And at 4 p.m. tomorrow, -- that’s a pretty heavy day -- Nirupam Sen and Michael Clark, senior advisers to the President of the General Assembly, will brief on the upcoming UN Conference on the World Financial and Economic Crisis and Its Impact on Development. The briefing will focus on Asia and the Pacific region.
Yes. I will just have time to take two questions. Yes, Matthew.
**Questions and Answers
Question: Okay, well ... On Sri Lanka, there was ...
Spokesperson: As usual you have ten!
Question: I do, actually, have, but I’ll ... On Sri Lanka, it was said a few days ago that this ICRC ship was taking in metric tons of food. There are some reports that the ship has not landed, that the food didn’t arrive and that even wounded people can’t get out. Did that food arrive, and if not, what’s being done to feed the people trapped there?
Spokesperson: Well, we have already said quite a bit about what is being done. In terms of the ship itself, I don’t have the information right now. I’ll try to get it for you.
[The correspondent was later informed that, earlier today, an ICRC-flagged ship carrying 25 tons of food turned back due to fighting in the conflict zone after the ship was also unable to reach its destination yesterday. An additional 500-ton shipment of mixed food commodities is ready for departure from Trincomalee this evening. Another shipment of 25 tons of food is planned for tomorrow.]
Question: Has there been any movement on the outstanding invitation to the Secretary-General to actually visit Sri Lanka and to try to get ... (inaudible)?
Spokesperson: It’s still being considered.
Question: Okay. I have a question on the Congo, but I wanted Mike ...
Spokesperson: Yes, go ahead, Mike.
Question: Can we do this later? I mean, if you want ... (inaudible) to your questions, but mine is on Gaza. With the Security Council calling for establishment of a Palestinian State, the Secretary-General just releasing the summary of that report which indicates Israel did intentionally strike UN facilities, the ball seems to still be in the Secretary-General’s court to move this forward. What does he plan to do now that we have another month until the Security Council meets on this issue? What does he plan to do to keep the momentum going?
Spokesperson: Well, as you know, there is already a Human Rights Council [Fact-Finding Mission] that is going to go there. Judge [Richard] Goldstone will head that Mission, which is going to be about the whole of the Gaza issue. As you know, the Secretary-General’s report was specifically on things that happened, damages and people who were wounded, in the UN compounds.
Question: Well, Israel is already saying they’re disregarding the Human Rights Council, I mean, it seems that the Secretary-General still has the ... (interrupted)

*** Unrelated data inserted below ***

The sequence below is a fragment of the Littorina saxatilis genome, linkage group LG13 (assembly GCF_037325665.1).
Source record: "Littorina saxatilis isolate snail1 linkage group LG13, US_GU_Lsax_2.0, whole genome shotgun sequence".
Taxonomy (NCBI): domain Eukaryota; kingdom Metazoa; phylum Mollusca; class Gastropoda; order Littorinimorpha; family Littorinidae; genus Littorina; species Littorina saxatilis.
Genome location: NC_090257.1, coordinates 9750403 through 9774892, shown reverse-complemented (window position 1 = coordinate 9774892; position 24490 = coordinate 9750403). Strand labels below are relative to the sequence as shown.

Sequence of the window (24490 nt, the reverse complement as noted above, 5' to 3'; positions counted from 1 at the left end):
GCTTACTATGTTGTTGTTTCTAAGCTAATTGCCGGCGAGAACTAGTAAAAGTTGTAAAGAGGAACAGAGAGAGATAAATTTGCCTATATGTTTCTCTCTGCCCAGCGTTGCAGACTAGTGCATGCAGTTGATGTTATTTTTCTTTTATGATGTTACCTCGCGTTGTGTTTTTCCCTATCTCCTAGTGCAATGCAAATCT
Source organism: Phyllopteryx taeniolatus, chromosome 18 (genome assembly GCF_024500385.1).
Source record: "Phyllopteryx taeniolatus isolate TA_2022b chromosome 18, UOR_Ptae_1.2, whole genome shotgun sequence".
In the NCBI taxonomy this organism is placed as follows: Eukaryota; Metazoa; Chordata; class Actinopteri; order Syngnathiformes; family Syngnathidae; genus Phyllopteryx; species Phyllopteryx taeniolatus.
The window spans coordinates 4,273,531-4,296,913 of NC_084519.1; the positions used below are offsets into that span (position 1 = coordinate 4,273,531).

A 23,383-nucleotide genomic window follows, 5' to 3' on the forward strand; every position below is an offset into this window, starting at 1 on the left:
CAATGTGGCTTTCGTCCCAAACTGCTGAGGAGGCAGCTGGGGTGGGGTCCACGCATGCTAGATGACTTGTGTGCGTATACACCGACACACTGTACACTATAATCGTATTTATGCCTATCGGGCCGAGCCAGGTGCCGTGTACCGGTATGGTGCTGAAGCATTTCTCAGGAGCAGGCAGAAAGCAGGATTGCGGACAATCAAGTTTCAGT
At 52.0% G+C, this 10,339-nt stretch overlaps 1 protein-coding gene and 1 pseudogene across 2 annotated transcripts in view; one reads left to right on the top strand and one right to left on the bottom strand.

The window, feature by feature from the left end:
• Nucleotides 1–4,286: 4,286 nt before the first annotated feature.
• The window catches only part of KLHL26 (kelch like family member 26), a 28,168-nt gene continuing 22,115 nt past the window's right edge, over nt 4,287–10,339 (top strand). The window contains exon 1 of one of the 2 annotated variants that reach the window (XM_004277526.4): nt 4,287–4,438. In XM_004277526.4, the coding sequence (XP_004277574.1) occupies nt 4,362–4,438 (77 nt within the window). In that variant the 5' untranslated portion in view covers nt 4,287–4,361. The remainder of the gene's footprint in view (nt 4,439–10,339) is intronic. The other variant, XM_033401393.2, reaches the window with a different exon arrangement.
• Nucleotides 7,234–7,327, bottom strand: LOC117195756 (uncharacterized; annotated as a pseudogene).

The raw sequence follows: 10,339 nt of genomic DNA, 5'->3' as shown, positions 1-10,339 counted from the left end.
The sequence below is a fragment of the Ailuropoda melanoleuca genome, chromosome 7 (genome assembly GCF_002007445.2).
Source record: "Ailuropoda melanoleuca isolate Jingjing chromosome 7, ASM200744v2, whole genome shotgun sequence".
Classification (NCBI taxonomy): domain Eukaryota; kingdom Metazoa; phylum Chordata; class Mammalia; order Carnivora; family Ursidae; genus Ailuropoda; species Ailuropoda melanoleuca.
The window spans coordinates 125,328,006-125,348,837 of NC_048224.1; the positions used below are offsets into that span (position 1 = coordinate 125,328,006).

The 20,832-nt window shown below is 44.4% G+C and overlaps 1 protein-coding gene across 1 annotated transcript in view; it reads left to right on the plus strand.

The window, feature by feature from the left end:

Spokesperson: The Secretary-General keeps on pushing the issue and he will keep on pursuing it and pushing it.
Question: On the Congo, Oxfam put out a report saying that the UN support of the Congolese army has resulted in the displacement of tens of thousands of people in North Kivu, and now in South Kivu. They also said that the UN should rethink working in that way. I wanted to ask about that memo; there is a memo showing that Bosco Ntaganda, who is the deputy coordinator. It’s minutes from an FARDC meeting of 4 April ... (inaudible).
Spokesperson: You had said Bosco earlier.
Question: Yes, Bosco Ntaganda, the indicted ICC war criminal. There are minutes that show that he’s working with the FARDC on this very initiative. I sent it to Mr. Doss, so I’m ... I know there was a previous answer saying that MONUC has never seen the document. But, I mean, I think they have now seen the document. So I am wondering what they say.
Spokesperson: So if you sent the request to Mr. Doss, why don’t you get the answer from them?
Correspondent: I am still waiting for the answer, that’s why I am asking you.
Spokesperson: Okay, well, in terms of the Oxfam report, I have to say that we fully share the Oxfam concern about the threats and attacks by the FDLR. MONUC is doing everything it can within the limit of its resources to protect civilians under imminent danger. And it’s true that this illegal criminal group has clearly stepped up its violence, and, in response, we increased pressure by the DRC and Rwanda and the international community as a whole. So we certainly share Oxfam’s concerns.
Question: But they seem to say that the UN should rethink that the displacement is not only caused by the FDLR, but by the way the Congolese army is fighting them; that this is something that needs to be rethought.
Spokesperson: We have a specific mandate as you know, in the Congo, and that specific mandate is to support the legitimate forces of the Congolese Government. She later added that the UN stands by our 30 January statement, that MONUC will not support operations with the FARDC in which Jean-Bosco Ntaganda plays a role. Both the MONUC Force Commander and SRSG have made this clear to their interlocutors at senior levels of the DRC Government and military. These interlocutors have assured MONUC that Bosco does not figure in the chair of command for operations in the Kivus. MONUC has no executive law enforcement powers to execute the arrest warrant, but is on record that it is prepared to assist the DRC Government in arresting Bosco should it decided to do so. Okay, thank you all very much.